Friday, November 27, 2015

Tidy book piles versus a chaotic mess

Whereas in the Romanesque images, reflecting the monastic culture of  slow ruminative reading, a glimpse of a few volumes in a chest or cupboard was sufficient to evoke appropriate engagement, in later centuries, with changing patterns of book use, the volumes were shown to be available on shelves or desks. Though chests and storerooms were still current, it was the "open-shelf ready-reference" aspect of the facilities that was generally stressed. We must leave for another occasion consideration of the thorny issue of whether neatly stacked closed books, or a chaos of open ones better conveyed the idea of knowledge—if the former might evoke systematic study and orderly learning, the latter could suggest an inspired frenzy of literary labor.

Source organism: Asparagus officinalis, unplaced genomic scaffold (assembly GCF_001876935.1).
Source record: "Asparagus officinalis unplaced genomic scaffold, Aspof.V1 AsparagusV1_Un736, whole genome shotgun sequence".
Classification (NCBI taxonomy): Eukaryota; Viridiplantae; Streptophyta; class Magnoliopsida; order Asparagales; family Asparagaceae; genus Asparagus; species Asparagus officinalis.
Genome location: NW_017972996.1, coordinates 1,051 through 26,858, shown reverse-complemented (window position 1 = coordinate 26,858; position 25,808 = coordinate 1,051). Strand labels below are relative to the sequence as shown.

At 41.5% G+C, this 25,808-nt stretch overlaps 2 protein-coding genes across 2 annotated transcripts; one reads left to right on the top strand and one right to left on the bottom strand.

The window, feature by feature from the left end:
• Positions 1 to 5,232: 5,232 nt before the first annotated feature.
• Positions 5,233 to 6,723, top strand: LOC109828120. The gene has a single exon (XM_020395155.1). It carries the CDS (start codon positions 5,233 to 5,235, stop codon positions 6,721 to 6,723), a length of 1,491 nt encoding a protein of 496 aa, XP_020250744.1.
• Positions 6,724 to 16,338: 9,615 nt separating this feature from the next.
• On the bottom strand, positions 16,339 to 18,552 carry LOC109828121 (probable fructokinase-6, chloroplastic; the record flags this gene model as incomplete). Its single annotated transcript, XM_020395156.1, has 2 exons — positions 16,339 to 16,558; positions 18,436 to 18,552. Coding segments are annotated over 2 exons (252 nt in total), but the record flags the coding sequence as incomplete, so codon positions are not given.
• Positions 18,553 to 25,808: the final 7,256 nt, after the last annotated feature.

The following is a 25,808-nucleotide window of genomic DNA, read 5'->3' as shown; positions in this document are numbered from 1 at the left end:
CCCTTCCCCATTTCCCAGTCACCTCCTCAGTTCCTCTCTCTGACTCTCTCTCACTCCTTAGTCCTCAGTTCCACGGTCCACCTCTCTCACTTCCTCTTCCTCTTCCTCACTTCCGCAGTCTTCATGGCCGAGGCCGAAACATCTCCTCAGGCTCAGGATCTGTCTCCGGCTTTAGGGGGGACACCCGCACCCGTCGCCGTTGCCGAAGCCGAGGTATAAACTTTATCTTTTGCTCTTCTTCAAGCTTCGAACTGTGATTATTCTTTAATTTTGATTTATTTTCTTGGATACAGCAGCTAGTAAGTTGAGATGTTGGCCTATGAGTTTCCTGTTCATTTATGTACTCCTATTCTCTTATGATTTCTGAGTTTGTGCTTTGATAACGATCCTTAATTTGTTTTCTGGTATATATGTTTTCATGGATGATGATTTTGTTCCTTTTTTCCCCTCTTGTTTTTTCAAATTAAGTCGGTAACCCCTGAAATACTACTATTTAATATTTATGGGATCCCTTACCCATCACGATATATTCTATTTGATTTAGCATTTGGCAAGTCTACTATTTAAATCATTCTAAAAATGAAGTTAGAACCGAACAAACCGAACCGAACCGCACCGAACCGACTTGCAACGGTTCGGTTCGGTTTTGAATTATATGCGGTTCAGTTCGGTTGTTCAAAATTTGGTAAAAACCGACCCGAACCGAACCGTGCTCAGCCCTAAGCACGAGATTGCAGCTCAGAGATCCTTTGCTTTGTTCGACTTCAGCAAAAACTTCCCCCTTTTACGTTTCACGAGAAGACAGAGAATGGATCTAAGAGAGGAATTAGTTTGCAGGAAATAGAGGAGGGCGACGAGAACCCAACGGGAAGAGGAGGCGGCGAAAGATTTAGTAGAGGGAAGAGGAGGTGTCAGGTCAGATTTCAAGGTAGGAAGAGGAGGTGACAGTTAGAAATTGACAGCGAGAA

Richard Gameson, "The Image of the Medieval Library," in Alice Crawford, ed., The Meaning of the Library (Princeton, N.J.: Princeton Univ. Press, 2015), p. 54

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